BATTLE OF OLD SITKA, JUNE 1802
Sometime near summer solstice in 1802 hundreds of Tlingit warriors attacked the Russian/Aleut settlement of St. Michael’s, near present day Sitka, Alaska, killing nearly all of the inhabitants. In a carefully planned assault half of the attacking force came by canoe and the other half descended on the fort from the surrounding forest.
A Russian historian named Khlebnikov wrote this passage about the attack:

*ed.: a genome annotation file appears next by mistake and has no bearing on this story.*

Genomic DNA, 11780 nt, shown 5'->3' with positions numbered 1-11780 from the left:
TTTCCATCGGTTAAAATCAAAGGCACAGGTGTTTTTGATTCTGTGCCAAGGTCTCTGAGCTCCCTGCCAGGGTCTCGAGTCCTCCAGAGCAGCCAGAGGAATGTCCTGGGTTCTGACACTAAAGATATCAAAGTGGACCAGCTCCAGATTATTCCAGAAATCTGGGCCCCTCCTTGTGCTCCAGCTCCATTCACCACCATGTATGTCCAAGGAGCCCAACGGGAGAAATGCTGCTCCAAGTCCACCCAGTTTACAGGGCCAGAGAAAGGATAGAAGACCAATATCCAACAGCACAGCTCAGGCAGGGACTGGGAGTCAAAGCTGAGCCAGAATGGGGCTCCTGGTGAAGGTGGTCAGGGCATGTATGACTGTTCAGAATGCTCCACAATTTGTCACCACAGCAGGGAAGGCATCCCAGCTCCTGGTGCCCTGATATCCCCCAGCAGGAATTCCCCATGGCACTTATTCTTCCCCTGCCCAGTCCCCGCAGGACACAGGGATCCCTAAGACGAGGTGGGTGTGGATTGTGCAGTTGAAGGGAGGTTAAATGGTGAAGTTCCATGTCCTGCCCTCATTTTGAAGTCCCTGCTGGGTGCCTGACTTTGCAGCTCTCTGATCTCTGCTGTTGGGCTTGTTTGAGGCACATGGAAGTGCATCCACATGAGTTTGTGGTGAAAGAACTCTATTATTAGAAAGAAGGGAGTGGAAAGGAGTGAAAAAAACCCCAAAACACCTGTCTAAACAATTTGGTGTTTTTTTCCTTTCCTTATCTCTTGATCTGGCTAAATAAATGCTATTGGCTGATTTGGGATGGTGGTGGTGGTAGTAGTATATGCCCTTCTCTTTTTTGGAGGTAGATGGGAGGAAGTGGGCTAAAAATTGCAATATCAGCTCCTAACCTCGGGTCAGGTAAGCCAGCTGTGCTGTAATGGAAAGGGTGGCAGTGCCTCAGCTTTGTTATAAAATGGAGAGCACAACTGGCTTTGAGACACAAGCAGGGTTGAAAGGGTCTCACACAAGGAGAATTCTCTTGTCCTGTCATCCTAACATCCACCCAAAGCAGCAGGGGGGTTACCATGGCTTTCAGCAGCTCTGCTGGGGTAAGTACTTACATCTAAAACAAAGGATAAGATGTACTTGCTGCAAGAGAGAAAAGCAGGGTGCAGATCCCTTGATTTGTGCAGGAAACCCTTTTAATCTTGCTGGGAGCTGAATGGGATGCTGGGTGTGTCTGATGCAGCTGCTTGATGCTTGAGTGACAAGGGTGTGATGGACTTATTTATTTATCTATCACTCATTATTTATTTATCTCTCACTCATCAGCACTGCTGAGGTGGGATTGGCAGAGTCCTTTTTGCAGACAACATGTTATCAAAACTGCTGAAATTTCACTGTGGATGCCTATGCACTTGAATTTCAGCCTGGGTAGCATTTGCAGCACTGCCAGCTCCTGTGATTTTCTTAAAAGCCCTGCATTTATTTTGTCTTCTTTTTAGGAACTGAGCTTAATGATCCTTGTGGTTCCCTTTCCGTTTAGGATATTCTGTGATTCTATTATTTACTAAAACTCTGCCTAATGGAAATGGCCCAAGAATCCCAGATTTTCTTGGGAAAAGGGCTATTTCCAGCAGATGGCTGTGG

The Tlingits’ suddenly emerged noiselessly from the shelter of the impenetrable forests, armed with guns, spears and daggers. Their faces were covered with masks* representing the heads of animals, and smeared with red and other paint; their hair was tied up and powdered with eagle down. Some of the masks were shaped in imitation of ferocious animals with gleaming teeth and of monstrous beings. They were not observed until they were close to the barracks; and the people lounging about the door had barely enough time to rally and run into the building when the (Tlingits), surrounding them in a moment with wild and savage yells, opened a heavy fire from their guns at the windows. A terrific uproar was continued in imitation of the cries of the animals represented by their masks, with the object of inspiring greater terror.